This was such a confusing book to wade through. I felt like I missed the first book in the series, but nope, this is the first book. And I really don't get why Genesis would be all let's let our children die. I don't get why Earth is fighting. I don't get most of the science in this book. And I really wish we had time to develop the characters more."
This is book #2, in the Wherever You Go series. This book can be read as a standalone novel. For reader enjoyment, and to avoid spoilers, I recommend reading this series in order.
Harper and Levi have both sweet and hot history. All she knows now, is she cannot stop thinking about him. How he sets her on fire. The chemistry between them is unreal.
Levi wants another chance with Harper and she seems wary of that. He is consumed with thoughts about her and their time together. Thanks to mutual friends, they see one another often.
This is such a fun series! These characters have remarkable heat. The banter is fun, the pace solid and consistent. Was an easy and delightful read. I give this book a 4/5 Kitty's Paws UP!
***This ARC copy was given in exchange for an honest review, by Netgalley and its publisher.
Everyone plays Warcross. It is the centerpiece of the virtual reality headsets that have transformed how people interact with each other - across the globe, in public and private.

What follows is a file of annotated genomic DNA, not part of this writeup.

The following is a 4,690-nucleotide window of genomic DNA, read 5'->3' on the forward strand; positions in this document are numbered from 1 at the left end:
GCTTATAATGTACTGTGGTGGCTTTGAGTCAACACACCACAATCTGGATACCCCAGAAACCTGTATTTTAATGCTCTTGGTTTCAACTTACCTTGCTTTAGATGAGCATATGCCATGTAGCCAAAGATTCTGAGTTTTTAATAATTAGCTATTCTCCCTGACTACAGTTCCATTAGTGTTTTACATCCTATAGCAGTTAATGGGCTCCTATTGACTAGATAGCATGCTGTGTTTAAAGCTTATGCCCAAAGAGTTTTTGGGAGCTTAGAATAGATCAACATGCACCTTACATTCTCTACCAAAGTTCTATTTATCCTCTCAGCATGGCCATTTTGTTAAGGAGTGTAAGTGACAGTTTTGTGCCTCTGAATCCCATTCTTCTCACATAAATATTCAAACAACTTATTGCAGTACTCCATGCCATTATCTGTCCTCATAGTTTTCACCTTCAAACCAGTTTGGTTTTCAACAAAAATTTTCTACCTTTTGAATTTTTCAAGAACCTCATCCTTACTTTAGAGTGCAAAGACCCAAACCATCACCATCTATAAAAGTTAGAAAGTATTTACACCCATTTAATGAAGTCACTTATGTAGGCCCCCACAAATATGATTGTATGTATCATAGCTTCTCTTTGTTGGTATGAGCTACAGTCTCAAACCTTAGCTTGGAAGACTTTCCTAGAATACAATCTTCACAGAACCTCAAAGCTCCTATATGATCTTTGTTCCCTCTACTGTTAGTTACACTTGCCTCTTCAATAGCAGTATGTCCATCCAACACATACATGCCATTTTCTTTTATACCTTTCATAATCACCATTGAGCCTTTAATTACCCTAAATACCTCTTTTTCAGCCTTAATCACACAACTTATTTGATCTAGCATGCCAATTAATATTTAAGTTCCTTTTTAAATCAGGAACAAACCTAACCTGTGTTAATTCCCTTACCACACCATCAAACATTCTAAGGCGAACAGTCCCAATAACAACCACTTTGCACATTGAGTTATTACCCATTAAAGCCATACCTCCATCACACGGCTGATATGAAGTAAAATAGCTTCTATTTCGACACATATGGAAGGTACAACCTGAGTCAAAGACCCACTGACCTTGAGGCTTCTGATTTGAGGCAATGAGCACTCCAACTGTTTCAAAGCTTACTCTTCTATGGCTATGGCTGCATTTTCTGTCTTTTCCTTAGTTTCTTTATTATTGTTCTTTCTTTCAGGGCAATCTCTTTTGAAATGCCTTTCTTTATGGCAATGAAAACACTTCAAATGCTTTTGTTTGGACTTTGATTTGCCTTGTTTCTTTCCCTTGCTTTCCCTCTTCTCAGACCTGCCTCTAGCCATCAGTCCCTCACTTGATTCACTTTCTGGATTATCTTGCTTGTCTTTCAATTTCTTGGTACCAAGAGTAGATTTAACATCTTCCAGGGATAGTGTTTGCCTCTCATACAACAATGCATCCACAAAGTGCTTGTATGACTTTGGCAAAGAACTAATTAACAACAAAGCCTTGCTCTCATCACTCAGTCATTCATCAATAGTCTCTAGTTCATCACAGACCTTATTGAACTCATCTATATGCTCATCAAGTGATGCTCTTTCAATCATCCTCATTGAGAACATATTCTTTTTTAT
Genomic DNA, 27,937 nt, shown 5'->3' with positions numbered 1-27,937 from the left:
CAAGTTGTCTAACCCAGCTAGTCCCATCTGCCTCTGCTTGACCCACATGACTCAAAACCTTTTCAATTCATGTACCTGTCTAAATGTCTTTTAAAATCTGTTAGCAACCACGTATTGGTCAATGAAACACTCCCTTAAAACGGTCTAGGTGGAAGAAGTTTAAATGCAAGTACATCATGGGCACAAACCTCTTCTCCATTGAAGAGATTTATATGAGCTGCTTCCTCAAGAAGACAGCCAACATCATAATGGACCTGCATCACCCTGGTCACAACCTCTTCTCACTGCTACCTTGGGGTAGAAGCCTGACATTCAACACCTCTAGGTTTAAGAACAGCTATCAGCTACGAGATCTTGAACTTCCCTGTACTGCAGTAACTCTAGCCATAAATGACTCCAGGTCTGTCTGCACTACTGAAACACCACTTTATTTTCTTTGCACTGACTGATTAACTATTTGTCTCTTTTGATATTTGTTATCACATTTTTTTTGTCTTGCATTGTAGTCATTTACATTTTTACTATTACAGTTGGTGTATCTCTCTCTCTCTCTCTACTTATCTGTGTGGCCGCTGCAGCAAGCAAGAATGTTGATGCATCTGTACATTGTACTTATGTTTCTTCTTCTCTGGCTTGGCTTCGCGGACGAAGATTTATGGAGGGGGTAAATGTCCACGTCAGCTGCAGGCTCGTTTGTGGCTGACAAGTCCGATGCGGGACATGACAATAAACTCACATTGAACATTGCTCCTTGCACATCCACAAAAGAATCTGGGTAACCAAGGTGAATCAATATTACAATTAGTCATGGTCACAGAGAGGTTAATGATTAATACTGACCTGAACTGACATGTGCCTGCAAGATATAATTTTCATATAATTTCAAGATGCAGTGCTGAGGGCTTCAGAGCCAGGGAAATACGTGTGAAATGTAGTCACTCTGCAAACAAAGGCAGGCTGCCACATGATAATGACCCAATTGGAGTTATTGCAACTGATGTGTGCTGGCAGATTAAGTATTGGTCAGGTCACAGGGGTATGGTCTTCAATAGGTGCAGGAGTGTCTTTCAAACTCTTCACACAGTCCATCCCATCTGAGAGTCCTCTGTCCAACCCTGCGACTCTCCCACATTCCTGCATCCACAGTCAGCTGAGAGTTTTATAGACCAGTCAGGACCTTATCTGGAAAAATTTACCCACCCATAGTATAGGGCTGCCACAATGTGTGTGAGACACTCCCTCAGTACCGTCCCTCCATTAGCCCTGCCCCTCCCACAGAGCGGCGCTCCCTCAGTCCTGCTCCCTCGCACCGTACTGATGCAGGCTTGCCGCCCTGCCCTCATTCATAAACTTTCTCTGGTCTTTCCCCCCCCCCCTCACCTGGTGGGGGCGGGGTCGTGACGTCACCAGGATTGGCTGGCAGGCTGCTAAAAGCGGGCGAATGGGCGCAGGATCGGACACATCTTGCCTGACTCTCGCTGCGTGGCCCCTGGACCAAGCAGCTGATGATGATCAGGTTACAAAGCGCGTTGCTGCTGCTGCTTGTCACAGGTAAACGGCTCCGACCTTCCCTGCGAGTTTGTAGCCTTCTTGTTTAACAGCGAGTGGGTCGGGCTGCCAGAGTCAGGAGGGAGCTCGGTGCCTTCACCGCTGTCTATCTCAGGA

Emika Chen is a teenage hacker who tries to make ends meet with bounty hunting. Like seemingly everyone else, she is obsessed with Warcross and spends all her spare time playing. Everything changes when Emika tries out a new hack during a qualifying match for the Warcross Quidditch cup or whatever and winds up as a minor celebrity when she's caught in the act.
Her stunt lands her a job with the corporation that invented Warcross and the mysterious young CEO enlists her aid in stopping a shadowy group of terrorist hackers.
There are elements to this book that definitely do not work, but Lu creates a techno-thriller that's perfect for young readers. The blow-by-blows of the games, the intrigues on the dance-floor, and a little bit of romance enhance a surprisingly engaging plot.
| Jensen is having a hard time in middle school, but the tragic fact, initially at least for the reader, is that he doesn't know it. Because he believes that sunspots are a real danger to us all, among other reasons, he's teased, tormented, and even ignored or taken for granted by his classmates.
Chmakova's story is full of humor and affectionate for its characters, and the first half of it was a great character study. As for the second part, most people won't have any issues, but I was bothered by how the plot was resolved. Brave has an important message, but I don't know if its the right way to teach compassion.